Maggie Steffens, Team USA Water Polo

Nav.ing Greatness with Olympian Maggie Steffens

By Maia Monell | 8 March 2020

Meet Maggie, the world’s greatest water polo player.

Maggie Steffens is not only a female co-founder in the startup space, nav.ing entrepreneurship and the highs and lows of growing your own company–but she’s also an Olympic athlete. 

As a pro-athlete on the USA women’s water polo team, she’s pushing the bounds of what her body can do six days a week, achieving levels of greatness (in the form of two gold medals in 2012 and 2016) in the face of grueling feats that only a complete badass could.

But she doesn’t do it alone. Like all great leaders, Maggie credits her team for the strength that keeps her pushing toward her goals.

If we’re hurt, or if we’re mentally struggling, I know we have a team behind us and with us, and I’m really grateful for that. I could not be an individual professional athlete, I would seriously struggle. So being a part of a team is really important to me and to what we do.

We got to talk with Maggie about her amazing career and journey toward Tokyo 2020, her relationship with her finances in light of the gender pay gap, and her aspirations for a financially healthy lifestyle that can support what it takes to be an Olympic athlete:

Tell us a little bit about your job as a professional athlete.

We train from 7 to 10:30 in the morning, which includes a weightlifting session and conditioning. We train again from 1:30 to 4:30 in the afternoon, which is usually more water polo strategy, game-based, competition-based, and we do this four days a week. Twice a week we just do one four-hour practice.

Sunday is our only day off. But for us, what separates our team from others is the way we treat our sport. I personally think that we treat it more professionally than a lot of other countries in the sense that we come to practice every day, six days a week. It’s our full-time job.

Our bodies are our machines; we make sure to treat them well. We have a nutritionist, we have a strength trainer, we have a physical trainer, and we have a lot of resources we can use that have been provided for us by the USOC (United States Olympic Committee), which is an amazing gift to us. 

This is pretty much our day-to-day grind. In terms of being a professional athlete, we have a lot of goals that we’re trying to achieve on a daily basis that are under the overwhelming goal of going to the Olympics and winning an Olympic gold medal. And that’s something that’s an amazing bond.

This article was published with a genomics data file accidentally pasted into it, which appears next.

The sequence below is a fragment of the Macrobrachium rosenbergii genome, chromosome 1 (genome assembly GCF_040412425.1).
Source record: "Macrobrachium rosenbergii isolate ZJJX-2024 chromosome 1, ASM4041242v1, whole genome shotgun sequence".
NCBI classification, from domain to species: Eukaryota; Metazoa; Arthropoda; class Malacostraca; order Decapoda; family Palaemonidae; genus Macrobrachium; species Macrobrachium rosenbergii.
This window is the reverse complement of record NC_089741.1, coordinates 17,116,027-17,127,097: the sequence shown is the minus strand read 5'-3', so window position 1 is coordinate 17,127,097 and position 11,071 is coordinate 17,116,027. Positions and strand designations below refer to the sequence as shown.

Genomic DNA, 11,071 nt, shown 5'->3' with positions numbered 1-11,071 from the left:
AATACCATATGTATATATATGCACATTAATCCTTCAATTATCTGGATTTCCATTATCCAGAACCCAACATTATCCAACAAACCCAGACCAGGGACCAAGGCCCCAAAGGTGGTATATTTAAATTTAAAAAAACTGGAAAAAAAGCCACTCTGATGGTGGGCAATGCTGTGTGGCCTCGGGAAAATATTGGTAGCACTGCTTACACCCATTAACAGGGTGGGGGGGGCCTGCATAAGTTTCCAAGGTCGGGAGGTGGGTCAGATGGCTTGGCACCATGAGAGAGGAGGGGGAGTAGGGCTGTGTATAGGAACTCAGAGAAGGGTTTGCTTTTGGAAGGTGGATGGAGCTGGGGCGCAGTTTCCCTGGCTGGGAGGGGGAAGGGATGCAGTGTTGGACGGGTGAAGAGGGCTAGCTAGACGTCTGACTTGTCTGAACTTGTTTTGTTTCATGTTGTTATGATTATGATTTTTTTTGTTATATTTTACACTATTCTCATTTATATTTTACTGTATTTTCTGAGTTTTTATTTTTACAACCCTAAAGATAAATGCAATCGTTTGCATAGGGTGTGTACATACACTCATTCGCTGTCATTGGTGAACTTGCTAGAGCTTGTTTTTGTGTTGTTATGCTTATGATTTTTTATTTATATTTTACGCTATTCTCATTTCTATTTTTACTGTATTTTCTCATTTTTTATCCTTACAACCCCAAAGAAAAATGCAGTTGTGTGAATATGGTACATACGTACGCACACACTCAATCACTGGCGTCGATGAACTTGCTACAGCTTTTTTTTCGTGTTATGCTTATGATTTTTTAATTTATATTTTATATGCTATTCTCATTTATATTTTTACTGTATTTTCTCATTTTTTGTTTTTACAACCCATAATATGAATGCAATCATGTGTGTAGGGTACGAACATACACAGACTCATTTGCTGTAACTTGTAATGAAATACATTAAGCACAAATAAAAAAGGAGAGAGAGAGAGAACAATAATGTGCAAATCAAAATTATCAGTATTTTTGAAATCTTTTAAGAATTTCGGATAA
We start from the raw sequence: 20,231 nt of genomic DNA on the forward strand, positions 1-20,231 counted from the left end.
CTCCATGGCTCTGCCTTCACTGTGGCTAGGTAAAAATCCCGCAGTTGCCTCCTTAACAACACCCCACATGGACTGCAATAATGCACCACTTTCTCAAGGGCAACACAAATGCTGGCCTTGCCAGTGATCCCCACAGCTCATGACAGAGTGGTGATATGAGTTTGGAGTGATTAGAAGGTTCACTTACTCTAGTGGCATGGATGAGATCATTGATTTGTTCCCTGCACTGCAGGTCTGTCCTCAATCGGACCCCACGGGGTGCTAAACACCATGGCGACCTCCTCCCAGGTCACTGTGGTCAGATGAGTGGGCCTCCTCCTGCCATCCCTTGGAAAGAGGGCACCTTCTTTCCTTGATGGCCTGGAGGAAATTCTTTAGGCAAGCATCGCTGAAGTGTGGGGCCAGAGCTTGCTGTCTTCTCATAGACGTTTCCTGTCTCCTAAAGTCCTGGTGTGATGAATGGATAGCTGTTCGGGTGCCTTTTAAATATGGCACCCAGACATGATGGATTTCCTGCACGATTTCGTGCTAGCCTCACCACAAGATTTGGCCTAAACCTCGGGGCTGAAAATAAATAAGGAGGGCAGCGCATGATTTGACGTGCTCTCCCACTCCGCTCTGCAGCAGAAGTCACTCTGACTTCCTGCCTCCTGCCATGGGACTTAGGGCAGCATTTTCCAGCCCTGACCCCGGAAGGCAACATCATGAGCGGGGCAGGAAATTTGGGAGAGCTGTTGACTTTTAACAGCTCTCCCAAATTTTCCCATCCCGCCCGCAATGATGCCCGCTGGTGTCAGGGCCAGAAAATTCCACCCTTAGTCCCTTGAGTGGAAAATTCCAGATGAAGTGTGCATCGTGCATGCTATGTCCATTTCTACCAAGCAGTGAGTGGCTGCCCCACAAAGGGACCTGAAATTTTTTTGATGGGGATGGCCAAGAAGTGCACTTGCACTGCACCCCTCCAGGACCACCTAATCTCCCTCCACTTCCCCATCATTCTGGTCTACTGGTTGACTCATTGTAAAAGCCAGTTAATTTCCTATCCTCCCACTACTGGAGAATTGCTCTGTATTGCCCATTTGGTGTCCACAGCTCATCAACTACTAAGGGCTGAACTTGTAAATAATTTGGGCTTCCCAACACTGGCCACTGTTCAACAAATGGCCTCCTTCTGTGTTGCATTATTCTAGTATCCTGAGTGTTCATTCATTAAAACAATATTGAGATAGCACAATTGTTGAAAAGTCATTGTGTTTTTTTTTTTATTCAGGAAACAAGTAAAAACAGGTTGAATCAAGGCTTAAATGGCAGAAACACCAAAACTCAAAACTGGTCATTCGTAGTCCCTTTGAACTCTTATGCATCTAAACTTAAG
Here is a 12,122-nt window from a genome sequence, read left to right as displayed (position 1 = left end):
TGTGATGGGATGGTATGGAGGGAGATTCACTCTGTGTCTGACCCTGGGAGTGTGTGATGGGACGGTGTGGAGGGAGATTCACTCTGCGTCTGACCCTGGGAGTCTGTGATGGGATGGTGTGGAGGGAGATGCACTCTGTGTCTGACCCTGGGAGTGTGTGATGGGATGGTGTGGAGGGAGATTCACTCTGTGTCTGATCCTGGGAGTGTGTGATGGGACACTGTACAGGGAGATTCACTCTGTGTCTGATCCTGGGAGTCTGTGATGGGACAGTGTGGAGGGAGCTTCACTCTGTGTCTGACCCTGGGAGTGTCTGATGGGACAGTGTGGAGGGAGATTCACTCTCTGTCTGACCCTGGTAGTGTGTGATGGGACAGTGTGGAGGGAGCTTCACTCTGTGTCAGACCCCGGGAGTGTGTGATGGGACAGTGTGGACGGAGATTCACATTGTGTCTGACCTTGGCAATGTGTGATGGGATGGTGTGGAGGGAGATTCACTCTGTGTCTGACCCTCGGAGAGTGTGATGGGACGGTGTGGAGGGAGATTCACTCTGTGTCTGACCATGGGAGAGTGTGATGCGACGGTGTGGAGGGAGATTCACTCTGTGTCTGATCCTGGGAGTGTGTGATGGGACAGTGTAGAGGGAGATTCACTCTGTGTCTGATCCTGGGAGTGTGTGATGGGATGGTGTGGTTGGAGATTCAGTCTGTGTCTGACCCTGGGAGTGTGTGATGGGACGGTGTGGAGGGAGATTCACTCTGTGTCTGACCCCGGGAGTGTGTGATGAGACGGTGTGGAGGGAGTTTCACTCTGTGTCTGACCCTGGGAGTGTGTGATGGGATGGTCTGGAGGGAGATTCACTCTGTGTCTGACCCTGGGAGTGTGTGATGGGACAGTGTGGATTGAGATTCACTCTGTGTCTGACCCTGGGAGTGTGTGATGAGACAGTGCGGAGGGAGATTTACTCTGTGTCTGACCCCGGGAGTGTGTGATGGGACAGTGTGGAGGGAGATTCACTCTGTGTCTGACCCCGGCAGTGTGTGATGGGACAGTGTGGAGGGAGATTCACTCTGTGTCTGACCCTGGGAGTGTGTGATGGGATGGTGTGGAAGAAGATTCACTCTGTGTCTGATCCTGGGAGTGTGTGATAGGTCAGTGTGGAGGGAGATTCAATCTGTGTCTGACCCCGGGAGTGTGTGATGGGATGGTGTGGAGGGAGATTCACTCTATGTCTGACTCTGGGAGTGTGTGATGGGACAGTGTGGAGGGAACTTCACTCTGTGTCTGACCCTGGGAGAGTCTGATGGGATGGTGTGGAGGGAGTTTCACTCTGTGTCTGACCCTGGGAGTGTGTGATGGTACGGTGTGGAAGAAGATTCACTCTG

I’m constantly thinking about what I can do to be a better athlete as well as a better person, considering we’re big role models, at least for our sport, and for girls, and hopefully boys in the future. You’re constantly thinking about your body, what you’re putting in it, how you’re treating it. Thinking about self-improvement, how you can be a better teammate, a better leader, a better follower. 

How do you shake off a loss?

I think there’s always a lot to learn from a win and a loss, but a loss makes you feel it a little bit more. A loss is always a really good self-reflection period. Instead of thinking of it as a pity party, I think it’s a really good way to reflect on the things that you can learn from yourself and from your teammates.

I also use [loss] as fire. If you like the feeling, maybe this isn’t the sport for you or competition isn’t for you. But if you don’t, try to remember that and feel it, so that you know when you’re not doing so well the next game, it gives you a little bit of fire and energy.

When you decided to make water polo your full-time priority, what surprised you the most?

When I became full-time before the 2012 Olympics, I was just surprised at how overwhelming this process was. I mean I love water polo and I love the team aspect. I love the game. But all of a sudden there was just so much more to it. 

There was preparing for the Olympics, which isn’t just your physical preparation. There’s mental preparation, mindfulness, there’s nutrition, making sure you’re getting enough sleep. And I was really young. I was still a teenager when I first joined the team. I had thought of that stuff, but I never really made it such a priority. Becoming a full-time athlete, you realize that there’s so much more to it than just a game.

I thought I was giving water polo everything I had, but when I started doing it full-time, I realized there are so many more aspects to it that I had to give.

What are some of the biggest challenges to pursuing this path?

I think physically, it’s very demanding in terms of keeping your body healthy, and also it’s very competitive. So not only trying to keep your body healthy, so you can do it, but also putting your body in the best shape possible so you can be the best for your teammates and for the US.

It’s a really demanding process on your mind. This is our full-time job, which is basically competitive practice every day, pushing yourself past the limit every day, and then having to do it again the next day.